The Story Behind Pappy Van Winkle's Ring

As sisters we are often asked what is the story behind our family rings, so we thought we would share this story with you to give you some more insight into our family heritage beyond bourbon. These rings are more than a long-standing family tradition passed down over generations, they’re a piece of family tradition we can hold on to and cherish, much like this business itself.

The “Van Winkle Ring”, at least that’s what we call it, has been named such due to the fact that most members of our family wear one, a custom that was started when our great grandmother, “Nana” had one made for her husband “Pappy”, possibly back in the ’20s or early ’30s.

The story goes, that a man owed Pappy some money and couldn’t pay up, so he gave him a diamond instead. Sometime later, our great grandmother, had it put into a handsome gold ring, the diamond in the center and ruby and sapphire on either side. Pappy always wore that ring and was never seen without it.

At one point, the ruby and sapphire were thought to be fake, which makes for an even better story. It also led to much conjecture, until the ring was taken down to Brown-Waterhouse-Kaiser (a highly reputable jewelry design firm in Louisville at the time) where the jeweler pronounced the stones real, just in an old-style cut.

It then became a tradition for each family member to receive a ring when he or she came of age or married into the family. Or in our case, at the age of eighteen and again at twenty-one.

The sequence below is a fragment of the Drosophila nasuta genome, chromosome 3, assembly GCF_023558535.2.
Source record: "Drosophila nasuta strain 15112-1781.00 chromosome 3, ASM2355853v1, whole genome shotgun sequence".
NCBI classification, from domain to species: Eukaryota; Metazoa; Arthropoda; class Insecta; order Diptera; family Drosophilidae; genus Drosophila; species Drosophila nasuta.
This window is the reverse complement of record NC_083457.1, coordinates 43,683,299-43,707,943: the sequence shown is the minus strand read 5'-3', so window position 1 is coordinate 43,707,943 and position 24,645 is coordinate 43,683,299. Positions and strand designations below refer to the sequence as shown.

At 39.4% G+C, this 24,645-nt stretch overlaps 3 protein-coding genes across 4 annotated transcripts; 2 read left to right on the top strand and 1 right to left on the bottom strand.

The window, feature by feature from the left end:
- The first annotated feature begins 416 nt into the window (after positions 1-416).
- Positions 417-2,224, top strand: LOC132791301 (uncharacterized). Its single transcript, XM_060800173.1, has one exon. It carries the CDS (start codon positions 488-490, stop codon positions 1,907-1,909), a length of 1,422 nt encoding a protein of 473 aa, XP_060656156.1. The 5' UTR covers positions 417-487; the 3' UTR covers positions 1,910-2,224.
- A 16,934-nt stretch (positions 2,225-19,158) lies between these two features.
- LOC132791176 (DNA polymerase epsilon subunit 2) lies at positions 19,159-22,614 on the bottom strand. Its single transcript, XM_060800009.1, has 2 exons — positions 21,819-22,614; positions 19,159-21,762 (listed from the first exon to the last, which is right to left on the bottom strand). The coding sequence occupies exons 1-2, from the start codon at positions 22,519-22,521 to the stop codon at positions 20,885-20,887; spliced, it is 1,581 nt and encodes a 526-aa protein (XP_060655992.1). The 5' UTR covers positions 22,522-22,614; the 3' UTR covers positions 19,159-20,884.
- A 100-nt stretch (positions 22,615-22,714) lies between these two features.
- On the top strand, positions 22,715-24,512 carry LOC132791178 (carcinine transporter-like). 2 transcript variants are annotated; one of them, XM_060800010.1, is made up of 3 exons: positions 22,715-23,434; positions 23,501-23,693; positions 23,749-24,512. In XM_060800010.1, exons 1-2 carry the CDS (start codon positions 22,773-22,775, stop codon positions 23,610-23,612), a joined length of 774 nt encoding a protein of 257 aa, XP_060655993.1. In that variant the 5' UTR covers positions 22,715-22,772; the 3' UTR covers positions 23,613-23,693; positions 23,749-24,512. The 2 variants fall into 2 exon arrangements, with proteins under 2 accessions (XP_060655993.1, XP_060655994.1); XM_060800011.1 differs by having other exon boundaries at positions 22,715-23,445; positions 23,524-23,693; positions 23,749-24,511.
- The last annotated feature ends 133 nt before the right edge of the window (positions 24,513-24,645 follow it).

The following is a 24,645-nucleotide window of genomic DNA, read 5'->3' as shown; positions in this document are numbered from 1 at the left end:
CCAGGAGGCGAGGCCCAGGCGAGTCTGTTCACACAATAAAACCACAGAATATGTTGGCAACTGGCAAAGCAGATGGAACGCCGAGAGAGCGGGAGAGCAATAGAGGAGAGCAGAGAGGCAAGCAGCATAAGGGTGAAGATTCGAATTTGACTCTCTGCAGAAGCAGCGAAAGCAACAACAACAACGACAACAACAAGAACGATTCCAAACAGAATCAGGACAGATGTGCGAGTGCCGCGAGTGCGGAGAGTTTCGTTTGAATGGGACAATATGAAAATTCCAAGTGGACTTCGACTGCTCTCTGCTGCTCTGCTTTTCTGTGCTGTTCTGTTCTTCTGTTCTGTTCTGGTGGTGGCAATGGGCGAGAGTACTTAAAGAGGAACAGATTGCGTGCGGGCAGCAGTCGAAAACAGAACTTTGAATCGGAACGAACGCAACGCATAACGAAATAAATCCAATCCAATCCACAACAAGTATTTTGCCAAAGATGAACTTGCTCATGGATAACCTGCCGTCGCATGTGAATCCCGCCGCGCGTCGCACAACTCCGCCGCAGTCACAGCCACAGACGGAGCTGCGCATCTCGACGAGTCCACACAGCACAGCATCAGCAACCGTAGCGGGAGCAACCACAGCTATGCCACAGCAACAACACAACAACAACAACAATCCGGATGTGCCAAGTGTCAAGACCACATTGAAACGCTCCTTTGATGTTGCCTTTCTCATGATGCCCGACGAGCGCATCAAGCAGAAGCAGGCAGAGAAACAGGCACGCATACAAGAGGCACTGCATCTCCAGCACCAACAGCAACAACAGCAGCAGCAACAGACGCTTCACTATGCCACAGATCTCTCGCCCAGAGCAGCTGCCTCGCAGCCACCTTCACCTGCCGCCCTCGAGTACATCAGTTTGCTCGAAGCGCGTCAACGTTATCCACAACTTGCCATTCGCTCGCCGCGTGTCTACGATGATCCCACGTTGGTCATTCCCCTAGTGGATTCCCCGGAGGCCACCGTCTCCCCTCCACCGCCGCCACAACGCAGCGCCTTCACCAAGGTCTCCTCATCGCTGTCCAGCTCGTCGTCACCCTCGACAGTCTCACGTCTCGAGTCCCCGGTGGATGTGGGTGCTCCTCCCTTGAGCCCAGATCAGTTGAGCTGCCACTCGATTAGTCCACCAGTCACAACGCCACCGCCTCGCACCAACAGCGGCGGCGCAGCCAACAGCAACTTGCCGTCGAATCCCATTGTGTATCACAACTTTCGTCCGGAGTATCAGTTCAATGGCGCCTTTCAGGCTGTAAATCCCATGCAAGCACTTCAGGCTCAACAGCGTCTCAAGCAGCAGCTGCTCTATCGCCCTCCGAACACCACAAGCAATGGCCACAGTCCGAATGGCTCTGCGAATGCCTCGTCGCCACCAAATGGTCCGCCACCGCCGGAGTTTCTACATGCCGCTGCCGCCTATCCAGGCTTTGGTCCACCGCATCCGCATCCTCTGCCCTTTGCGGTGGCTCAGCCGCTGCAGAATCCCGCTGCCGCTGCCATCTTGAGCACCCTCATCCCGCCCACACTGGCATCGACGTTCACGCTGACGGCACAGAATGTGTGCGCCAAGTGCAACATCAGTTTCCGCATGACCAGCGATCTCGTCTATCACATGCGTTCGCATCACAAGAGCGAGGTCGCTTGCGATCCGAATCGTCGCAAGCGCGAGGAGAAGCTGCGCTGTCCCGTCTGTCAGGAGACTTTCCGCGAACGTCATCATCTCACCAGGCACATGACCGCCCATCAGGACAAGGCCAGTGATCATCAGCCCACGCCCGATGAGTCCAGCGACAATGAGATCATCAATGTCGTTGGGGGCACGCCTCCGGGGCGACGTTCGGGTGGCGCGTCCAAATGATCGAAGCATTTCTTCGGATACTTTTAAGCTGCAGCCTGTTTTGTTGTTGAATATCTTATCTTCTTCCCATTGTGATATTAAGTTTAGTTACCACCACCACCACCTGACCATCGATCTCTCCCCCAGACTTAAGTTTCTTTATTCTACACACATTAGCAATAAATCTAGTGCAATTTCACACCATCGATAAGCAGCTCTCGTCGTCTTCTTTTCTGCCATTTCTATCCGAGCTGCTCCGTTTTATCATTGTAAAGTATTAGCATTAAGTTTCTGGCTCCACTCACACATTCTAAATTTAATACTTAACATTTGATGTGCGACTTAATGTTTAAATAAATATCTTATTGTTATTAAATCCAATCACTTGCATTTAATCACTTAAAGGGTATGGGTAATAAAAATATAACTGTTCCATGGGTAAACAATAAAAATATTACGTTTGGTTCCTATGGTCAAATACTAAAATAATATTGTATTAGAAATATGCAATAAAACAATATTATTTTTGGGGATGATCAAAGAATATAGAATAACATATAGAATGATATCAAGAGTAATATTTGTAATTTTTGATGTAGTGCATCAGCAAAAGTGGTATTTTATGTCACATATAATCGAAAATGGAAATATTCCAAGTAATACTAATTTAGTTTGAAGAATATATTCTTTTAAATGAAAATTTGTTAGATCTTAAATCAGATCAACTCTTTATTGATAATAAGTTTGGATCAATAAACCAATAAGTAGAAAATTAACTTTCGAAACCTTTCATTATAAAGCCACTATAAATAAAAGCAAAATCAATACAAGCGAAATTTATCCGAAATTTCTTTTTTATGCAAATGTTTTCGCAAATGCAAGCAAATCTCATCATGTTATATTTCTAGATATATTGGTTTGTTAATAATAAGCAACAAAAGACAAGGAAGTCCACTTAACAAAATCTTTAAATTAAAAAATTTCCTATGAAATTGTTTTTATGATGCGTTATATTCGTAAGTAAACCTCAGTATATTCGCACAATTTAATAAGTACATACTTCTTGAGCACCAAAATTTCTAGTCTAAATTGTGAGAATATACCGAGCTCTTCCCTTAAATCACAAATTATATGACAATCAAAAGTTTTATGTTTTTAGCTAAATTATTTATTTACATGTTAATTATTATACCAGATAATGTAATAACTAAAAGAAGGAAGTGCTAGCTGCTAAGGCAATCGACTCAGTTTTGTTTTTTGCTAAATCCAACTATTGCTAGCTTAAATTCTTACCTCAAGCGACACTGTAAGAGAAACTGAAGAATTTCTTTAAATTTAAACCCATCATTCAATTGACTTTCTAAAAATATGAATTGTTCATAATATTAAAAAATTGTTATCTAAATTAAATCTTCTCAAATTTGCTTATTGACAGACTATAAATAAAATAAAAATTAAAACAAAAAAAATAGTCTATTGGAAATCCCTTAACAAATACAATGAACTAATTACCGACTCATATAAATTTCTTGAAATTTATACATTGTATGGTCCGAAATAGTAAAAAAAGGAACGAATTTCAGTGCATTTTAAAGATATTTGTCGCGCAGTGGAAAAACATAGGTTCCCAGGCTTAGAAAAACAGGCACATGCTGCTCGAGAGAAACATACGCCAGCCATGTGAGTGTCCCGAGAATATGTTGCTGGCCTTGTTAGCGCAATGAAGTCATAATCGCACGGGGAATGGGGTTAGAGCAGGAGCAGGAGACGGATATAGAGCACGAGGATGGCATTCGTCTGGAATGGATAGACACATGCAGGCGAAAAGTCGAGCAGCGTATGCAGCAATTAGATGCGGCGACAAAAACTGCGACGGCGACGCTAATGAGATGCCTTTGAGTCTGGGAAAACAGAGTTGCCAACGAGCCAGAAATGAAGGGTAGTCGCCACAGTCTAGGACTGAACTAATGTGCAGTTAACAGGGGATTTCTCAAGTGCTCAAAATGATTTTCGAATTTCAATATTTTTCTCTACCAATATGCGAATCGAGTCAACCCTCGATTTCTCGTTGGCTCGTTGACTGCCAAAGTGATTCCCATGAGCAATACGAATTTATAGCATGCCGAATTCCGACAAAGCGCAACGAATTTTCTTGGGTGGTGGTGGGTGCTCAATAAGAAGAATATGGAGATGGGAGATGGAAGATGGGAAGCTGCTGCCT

There are most likely lots of names for this style ring that our family calls “The Van Winkle Ring.” In Europe, they were sometimes called “Count” rings or “Gypsy” rings. As someone once said, “maybe they were called “Gypsy” rings after the gypsies stole them from the Counts.”

Most recently, still trying to get the story right, the ring was taken to the jeweler, John Moore, whose family has been in business since 1951. John was able to shed some light on this type of ring. Moore explained that “during hard times and especially during the Depression and post-Depression, it was common to pay someone with a stone, as money was scarce. This style ring called a “dimple set” was popular with men because the stones were set down into the gold and burnished over, making the ring less flashy and therefore more masculine.” He also said that men didn’t like prongs because they would snag and bend and that the stones most often used were garnets because of their dark blood color, again more masculine than rubies.

And so you must be wondering,  what about Pappy’s sapphire and ruby? Are they real or fake? After a long look, John Moore said it was very hard to tell whether they were real or synthetic.

What? Pappy’s stones might be fake after all? Mr. Moore explained that “during the Art Deco era, getting a good match and a good cut was more important than whether the stone was natural or synthetic. Back then, the important thing was getting the job done. A lot of jewelers just didn’t care. They did what was easiest. 

For those of you who know about Pappy’s nature, you’ll see the irony in this situation. For a man who believed so strongly in quality over profit and producing the best possible product for the consumer, it is a bit of an oxymoron to think that he was wearing what was very possibly a fake ring. 

Well at least we know that the original transaction that started this tradition does still hold its value and in fact, Pappy’s diamond was certifiably real. As Moore confirmed, this is much easier to identify as a “late Old Mine or early Old European cut, probably from the 1800s. It is very real."

But the debate over fake diamonds versus real doesn’t really matter now, does it? It’s the sentimental meaning that holds the greatest value to us as it maintains a family tradition we can continue to pass down to future generations of Van Winkles.